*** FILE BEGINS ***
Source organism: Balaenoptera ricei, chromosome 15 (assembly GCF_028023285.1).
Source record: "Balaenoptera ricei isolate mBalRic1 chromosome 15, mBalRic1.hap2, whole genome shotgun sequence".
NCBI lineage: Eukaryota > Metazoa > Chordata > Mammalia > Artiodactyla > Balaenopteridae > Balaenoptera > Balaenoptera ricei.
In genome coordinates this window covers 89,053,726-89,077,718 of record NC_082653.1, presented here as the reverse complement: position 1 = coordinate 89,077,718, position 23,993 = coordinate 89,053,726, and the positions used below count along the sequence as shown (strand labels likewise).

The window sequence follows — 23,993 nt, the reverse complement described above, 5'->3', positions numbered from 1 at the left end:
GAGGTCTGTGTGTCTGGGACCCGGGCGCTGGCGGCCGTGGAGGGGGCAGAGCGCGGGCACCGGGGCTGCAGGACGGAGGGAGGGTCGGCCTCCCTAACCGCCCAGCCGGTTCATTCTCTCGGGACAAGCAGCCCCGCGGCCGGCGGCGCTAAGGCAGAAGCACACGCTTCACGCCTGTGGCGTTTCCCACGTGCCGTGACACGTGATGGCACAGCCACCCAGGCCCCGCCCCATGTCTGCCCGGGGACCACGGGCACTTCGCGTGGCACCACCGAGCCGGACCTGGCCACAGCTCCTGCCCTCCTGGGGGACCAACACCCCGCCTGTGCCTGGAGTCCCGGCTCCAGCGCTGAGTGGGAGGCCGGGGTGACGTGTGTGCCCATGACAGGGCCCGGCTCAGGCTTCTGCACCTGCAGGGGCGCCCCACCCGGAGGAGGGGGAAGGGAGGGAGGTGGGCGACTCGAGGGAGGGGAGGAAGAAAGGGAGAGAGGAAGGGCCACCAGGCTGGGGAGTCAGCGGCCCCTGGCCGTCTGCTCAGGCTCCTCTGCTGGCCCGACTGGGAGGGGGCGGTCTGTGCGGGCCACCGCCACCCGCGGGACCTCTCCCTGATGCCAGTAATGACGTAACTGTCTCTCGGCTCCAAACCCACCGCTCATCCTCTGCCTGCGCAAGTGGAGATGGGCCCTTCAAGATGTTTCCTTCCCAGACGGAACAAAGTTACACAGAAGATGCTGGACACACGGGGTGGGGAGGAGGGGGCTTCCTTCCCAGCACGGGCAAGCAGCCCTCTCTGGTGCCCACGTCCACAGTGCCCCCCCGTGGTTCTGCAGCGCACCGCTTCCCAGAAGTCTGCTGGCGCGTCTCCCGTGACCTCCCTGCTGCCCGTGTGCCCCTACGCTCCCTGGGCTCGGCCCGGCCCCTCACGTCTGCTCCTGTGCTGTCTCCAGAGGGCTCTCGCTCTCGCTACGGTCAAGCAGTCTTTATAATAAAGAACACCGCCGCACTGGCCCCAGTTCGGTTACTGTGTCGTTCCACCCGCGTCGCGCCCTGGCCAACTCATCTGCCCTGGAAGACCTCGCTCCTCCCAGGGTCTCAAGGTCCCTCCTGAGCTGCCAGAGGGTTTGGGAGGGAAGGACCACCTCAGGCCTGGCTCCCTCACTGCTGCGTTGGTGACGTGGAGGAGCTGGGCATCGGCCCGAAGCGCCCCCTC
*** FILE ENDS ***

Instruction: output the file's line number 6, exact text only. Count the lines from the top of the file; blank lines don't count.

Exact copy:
GAGGTCTGTGTGTCTGGGACCCGGGCGCTGGCGGCCGTGGAGGGGGCAGAGCGCGGGCACCGGGGCTGCAGGACGGAGGGAGGGTCGGCCTCCCTAACCGCCCAGCCGGTTCATTCTCTCGGGACAAGCAGCCCCGCGGCCGGCGGCGCTAAGGCAGAAGCACACGCTTCACGCCTGTGGCGTTTCCCACGTGCCGTGACACGTGATGGCACAGCCACCCAGGCCCCGCCCCATGTCTGCCCGGGGACCACGGGCACTTCGCGTGGCACCACCGAGCCGGACCTGGCCACAGCTCCTGCCCTCCTGGGGGACCAACACCCCGCCTGTGCCTGGAGTCCCGGCTCCAGCGCTGAGTGGGAGGCCGGGGTGACGTGTGTGCCCATGACAGGGCCCGGCTCAGGCTTCTGCACCTGCAGGGGCGCCCCACCCGGAGGAGGGGGAAGGGAGGGAGGTGGGCGACTCGAGGGAGGGGAGGAAGAAAGGGAGAGAGGAAGGGCCACCAGGCTGGGGAGTCAGCGGCCCCTGGCCGTCTGCTCAGGCTCCTCTGCTGGCCCGACTGGGAGGGGGCGGTCTGTGCGGGCCACCGCCACCCGCGGGACCTCTCCCTGATGCCAGTAATGACGTAACTGTCTCTCGGCTCCAAACCCACCGCTCATCCTCTGCCTGCGCAAGTGGAGATGGGCCCTTCAAGATGTTTCCTTCCCAGACGGAACAAAGTTACACAGAAGATGCTGGACACACGGGGTGGGGAGGAGGGGGCTTCCTTCCCAGCACGGGCAAGCAGCCCTCTCTGGTGCCCACGTCCACAGTGCCCCCCCGTGGTTCTGCAGCGCACCGCTTCCCAGAAGTCTGCTGGCGCGTCTCCCGTGACCTCCCTGCTGCCCGTGTGCCCCTACGCTCCCTGGGCTCGGCCCGGCCCCTCACGTCTGCTCCTGTGCTGTCTCCAGAGGGCTCTCGCTCTCGCTACGGTCAAGCAGTCTTTATAATAAAGAACACCGCCGCACTGGCCCCAGTTCGGTTACTGTGTCGTTCCACCCGCGTCGCGCCCTGGCCAACTCATCTGCCCTGGAAGACCTCGCTCCTCCCAGGGTCTCAAGGTCCCTCCTGAGCTGCCAGAGGGTTTGGGAGGGAAGGACCACCTCAGGCCTGGCTCCCTCACTGCTGCGTTGGTGACGTGGAGGAGCTGGGCATCGGCCCGAAGCGCCCCCTC